By Cher Bloom
Sandy Scofield”With approximately 200 Aboriginal radio stations across Canada, Aboriginal record labels, a Juno category and the Aboriginal Music Awards now approaching its fourth year, the native Canadian music scene is stronger and more organized than ever,” says Juno-nominated Métis singer-songwriter Sandy Scofield.
The Aboriginal rock and pop scene is earning its place on the musical map. This year, native musicians were given the opportunity to present their sounds to the Grammy Awards voting committee, at the first annual Native American Grammy Nominee Showcase in Hollywood.
Sandy Scofield’s CD, “Riel’s Road,” was nominated for a Juno this year in the “Best Music of Aboriginal Canada” category; in 2001, it received two nominations for the 2001 West Coast Music Awards; and, took home the “Best Alternative Album” and “Beat Single” awards for the opening track, “Beat The Drum,” at the 2000 Aboriginal Music Awards. As well, Sandy performed live on this show at Toronto’s Skydome and, more recently, was filmed and interviewed by Star TV at her sold-out, standing room only Junofest showcase in St. John’s, NFLD.
Sandy has been described as a “transforming trickster. She can use melody and beautiful harmonies to carry weighty messages. Her keen ear for original arrangements, her experience articulated in powerful lyrics, and her beautiful vocal instrument, combine to form a growing body of incisive musical works which touch contemporary audiences of all cultures. At one moment she can sing delicate, satiny pop, creating a cracked and broken down scenario, and in another, can boldly harness robust rhythm, blues and rock. She brings a modern heartbeat to the singing of her Metis heritage.”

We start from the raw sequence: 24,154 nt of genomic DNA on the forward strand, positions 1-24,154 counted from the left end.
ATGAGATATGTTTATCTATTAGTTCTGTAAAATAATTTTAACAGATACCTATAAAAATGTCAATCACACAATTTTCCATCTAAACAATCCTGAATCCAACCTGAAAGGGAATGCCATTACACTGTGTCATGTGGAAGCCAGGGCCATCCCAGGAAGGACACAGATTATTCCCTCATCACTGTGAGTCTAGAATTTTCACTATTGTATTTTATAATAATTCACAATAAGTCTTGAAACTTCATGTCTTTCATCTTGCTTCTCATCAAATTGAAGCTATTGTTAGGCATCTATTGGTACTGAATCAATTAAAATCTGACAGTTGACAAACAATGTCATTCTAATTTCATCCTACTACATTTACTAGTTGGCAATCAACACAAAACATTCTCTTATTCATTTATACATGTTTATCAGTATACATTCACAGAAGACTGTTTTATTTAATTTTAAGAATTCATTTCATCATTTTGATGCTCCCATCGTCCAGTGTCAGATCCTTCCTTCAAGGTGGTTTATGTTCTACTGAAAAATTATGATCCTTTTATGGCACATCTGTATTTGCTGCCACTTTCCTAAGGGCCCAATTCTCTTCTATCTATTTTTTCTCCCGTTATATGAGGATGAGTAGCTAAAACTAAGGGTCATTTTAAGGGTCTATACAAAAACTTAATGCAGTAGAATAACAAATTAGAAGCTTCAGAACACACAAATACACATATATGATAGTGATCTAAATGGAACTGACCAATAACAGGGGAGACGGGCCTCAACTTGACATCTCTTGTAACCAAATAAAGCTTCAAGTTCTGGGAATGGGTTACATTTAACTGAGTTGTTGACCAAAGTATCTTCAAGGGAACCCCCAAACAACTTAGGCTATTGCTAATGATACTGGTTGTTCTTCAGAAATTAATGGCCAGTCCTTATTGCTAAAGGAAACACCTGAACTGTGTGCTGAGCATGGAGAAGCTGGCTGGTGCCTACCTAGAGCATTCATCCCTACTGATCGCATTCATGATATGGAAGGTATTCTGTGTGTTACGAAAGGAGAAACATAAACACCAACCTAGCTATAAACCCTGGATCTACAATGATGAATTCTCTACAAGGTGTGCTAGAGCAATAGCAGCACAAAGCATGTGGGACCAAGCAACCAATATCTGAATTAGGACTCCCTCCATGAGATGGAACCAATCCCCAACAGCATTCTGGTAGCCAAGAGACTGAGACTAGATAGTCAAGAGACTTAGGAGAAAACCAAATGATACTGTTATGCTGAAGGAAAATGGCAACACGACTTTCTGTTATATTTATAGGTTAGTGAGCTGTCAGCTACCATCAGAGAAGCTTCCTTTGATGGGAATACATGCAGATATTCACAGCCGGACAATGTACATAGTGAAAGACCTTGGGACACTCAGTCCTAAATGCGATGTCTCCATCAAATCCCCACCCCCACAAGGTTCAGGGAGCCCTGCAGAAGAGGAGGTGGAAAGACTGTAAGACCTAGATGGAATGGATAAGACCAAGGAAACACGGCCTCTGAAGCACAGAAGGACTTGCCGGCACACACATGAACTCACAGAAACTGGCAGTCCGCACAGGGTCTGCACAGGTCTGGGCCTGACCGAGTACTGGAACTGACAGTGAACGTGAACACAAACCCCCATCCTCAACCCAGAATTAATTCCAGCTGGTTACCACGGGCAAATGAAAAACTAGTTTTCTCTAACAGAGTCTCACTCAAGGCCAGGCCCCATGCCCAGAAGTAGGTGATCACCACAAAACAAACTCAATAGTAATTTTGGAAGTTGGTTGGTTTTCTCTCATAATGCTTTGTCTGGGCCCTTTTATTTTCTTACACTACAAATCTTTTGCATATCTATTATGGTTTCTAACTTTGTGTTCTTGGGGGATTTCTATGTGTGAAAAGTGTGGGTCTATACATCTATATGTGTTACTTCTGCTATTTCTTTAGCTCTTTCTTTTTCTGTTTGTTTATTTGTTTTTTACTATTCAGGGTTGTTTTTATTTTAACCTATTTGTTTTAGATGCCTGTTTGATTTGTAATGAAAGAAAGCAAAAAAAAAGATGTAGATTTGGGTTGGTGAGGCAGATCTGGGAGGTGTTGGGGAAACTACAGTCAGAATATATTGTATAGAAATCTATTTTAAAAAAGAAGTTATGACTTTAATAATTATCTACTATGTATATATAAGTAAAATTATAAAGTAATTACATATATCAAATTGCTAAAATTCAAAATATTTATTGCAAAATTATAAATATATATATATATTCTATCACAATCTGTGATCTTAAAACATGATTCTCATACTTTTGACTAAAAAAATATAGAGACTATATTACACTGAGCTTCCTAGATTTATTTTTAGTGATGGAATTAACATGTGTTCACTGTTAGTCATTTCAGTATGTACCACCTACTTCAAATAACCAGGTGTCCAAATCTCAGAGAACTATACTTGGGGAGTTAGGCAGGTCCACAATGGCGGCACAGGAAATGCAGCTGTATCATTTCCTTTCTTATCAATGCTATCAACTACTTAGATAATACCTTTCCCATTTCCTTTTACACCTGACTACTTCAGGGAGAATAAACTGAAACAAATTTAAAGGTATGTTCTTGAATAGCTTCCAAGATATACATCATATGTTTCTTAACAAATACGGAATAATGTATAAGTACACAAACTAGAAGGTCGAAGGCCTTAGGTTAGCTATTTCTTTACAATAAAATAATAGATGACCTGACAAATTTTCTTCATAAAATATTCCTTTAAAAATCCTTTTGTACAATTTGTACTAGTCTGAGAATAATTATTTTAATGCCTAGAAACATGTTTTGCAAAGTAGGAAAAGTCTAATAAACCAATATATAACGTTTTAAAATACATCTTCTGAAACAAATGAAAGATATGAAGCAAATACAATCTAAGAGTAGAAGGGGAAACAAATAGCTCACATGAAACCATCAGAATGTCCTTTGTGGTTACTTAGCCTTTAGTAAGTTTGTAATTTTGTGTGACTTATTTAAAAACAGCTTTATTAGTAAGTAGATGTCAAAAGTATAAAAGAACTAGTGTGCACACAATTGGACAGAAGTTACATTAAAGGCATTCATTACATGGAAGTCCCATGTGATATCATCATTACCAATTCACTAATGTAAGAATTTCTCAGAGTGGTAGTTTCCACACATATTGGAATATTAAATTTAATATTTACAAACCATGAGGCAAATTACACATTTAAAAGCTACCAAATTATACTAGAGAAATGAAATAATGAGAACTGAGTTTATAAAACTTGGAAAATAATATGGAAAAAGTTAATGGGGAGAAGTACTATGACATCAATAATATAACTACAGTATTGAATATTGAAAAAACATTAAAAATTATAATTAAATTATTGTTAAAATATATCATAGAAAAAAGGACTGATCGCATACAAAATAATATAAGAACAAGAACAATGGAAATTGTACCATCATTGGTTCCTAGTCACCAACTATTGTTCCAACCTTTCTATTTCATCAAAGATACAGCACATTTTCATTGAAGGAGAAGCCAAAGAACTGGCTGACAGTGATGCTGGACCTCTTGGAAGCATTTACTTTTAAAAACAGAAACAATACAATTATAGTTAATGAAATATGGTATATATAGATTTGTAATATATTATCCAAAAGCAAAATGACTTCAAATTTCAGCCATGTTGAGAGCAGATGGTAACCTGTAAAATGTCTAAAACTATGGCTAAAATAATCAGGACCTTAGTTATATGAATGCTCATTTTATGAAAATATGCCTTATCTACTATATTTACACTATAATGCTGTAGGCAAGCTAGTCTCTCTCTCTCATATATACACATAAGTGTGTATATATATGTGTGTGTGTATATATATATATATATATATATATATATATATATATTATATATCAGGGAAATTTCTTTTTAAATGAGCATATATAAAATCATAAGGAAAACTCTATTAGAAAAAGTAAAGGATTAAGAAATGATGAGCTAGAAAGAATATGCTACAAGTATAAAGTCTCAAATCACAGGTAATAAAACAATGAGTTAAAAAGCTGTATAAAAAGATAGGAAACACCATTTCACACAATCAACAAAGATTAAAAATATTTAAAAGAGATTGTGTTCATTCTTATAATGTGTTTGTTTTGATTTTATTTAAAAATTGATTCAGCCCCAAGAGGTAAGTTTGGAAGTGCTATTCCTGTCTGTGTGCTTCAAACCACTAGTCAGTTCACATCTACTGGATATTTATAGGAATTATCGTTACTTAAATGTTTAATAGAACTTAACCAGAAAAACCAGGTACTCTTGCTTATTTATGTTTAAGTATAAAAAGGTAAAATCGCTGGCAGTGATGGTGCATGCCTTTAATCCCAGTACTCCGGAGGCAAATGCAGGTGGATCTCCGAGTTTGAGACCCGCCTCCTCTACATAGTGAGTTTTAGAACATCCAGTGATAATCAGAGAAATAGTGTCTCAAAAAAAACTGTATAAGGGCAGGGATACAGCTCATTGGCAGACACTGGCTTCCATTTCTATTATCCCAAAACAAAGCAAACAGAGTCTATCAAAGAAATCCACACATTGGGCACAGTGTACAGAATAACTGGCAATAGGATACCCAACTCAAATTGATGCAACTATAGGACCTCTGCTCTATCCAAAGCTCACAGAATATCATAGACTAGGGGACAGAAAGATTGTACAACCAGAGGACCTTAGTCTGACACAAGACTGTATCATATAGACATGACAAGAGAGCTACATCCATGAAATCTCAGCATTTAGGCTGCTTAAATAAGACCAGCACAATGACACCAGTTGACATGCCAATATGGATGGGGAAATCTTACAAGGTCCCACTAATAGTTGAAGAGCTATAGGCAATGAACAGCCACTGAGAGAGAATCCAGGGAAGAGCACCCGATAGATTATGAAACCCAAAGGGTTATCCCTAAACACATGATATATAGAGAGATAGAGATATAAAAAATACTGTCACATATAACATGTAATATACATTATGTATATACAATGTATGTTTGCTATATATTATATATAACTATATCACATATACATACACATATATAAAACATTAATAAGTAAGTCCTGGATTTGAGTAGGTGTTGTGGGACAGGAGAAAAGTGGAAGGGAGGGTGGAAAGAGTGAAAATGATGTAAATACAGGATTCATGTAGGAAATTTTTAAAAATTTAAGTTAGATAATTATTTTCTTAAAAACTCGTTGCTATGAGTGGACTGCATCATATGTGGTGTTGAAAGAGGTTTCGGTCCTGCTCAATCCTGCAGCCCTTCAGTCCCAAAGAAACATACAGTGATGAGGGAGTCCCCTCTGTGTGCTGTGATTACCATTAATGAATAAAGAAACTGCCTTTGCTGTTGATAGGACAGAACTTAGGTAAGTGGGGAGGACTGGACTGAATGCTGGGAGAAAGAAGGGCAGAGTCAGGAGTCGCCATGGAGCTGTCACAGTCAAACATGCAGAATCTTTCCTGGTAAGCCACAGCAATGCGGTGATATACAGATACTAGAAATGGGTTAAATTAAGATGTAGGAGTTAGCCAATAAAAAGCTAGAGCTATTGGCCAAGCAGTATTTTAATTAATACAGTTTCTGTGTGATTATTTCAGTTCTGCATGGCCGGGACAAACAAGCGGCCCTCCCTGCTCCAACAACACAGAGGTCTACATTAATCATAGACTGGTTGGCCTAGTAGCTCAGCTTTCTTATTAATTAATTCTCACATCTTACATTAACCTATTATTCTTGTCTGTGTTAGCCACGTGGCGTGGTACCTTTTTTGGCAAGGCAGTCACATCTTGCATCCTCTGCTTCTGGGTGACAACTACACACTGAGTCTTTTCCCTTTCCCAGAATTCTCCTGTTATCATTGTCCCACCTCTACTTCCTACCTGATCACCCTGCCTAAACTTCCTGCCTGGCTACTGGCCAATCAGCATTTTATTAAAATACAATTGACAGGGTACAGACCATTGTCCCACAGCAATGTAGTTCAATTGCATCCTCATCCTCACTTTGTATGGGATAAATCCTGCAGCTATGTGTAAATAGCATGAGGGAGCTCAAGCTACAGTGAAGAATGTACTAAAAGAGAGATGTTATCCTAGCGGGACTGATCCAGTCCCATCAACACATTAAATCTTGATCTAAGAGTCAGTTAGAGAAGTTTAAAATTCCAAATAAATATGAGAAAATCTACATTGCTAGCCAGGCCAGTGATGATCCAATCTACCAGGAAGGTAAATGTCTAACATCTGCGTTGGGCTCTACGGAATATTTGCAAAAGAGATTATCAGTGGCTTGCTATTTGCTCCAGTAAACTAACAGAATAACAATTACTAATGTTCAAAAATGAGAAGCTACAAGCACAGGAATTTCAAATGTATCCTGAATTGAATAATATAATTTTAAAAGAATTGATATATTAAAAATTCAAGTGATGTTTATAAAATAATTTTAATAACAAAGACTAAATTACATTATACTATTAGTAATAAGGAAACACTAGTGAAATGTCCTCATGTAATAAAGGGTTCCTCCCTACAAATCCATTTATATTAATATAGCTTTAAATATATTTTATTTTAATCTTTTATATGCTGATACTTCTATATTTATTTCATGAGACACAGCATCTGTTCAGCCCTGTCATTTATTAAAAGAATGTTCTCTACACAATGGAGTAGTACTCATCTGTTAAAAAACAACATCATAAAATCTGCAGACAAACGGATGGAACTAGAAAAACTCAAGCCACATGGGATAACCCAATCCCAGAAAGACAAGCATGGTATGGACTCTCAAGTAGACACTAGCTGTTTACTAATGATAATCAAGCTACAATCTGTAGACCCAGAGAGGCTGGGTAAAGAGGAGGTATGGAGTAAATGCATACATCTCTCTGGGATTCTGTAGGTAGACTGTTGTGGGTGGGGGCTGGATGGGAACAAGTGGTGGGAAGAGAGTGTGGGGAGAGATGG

She has opened for artists such as Buffy Sainte Marie, Tom Jackson and Louisiana’s Buckwheat Zydeco. Her songs have appeared on compilations, film and documentary sound tracks and in theatre productions. Recently, she provided the music for a series of Diabetes Awareness radio broadcasts and previously co-wrote and performed CKLG Radio’s Christmas Toy Drive song in December rotation from 1996 to 2000.
She has just completed the commission of eight songs for Namgis playwright Laura Cranmer’s theatre play entitled “DP’s Colonial Cabaret,” and will be attending the Banff Centre in August to compose a piece for Blackfoot choreographer Byron Chief Moon and his dance ensemble.
The year “Riel’s Road” was released was a very emotional one for Sandy. Her stepmother and favorite Auntie passed away within months of each other. “My Aunt was the mainstay in my life. I was quite grief stricken when she passed into the spirit world in July of 2000. The record came out in September, and I won the awards in November.”
It was submitted to the 2001 Juno’s without being nominated. Because of the timing of the album’s release, there was a window in which it could also be submitted for the 2002 Juno’s as well.
The same thing occurred with Mishi Donovan, whose CD “The Spirit Within” was submitted in 1997 without garnering a nomination. The next year she was not only nominated for the same recording, she took home the award.
One of the people instrumental in encouraging Sandy to resubmit the album in the Aboriginal category was Elaine Bomberry. Sandy calls her “a real mover and shaker in Toronto. She has a radio show, she’s an events promoter at the Comfort Zone Club and she works for The Centre For Indigenous Theater.”
This year’s 2002 nominees in the “Best Music of Aboriginal Canada” category included Métis singer/songwriter Marcel Gagnon, Alberta’s Billy Joe Green, an established blues player, the youth Pow Wow group, Nakoda Lodge from Morley, and the Winnipeg based Eagle and Hawk led by Vince Fontaine.”Vince is a friend of mine and I was really happy that his group won. He’s been at this music thing as long as I have and totally deserved to win. Getting nominated was award enough for me. Being able to go to the Juno’s in St. John’s, NFLD was the trip of a lifetime!”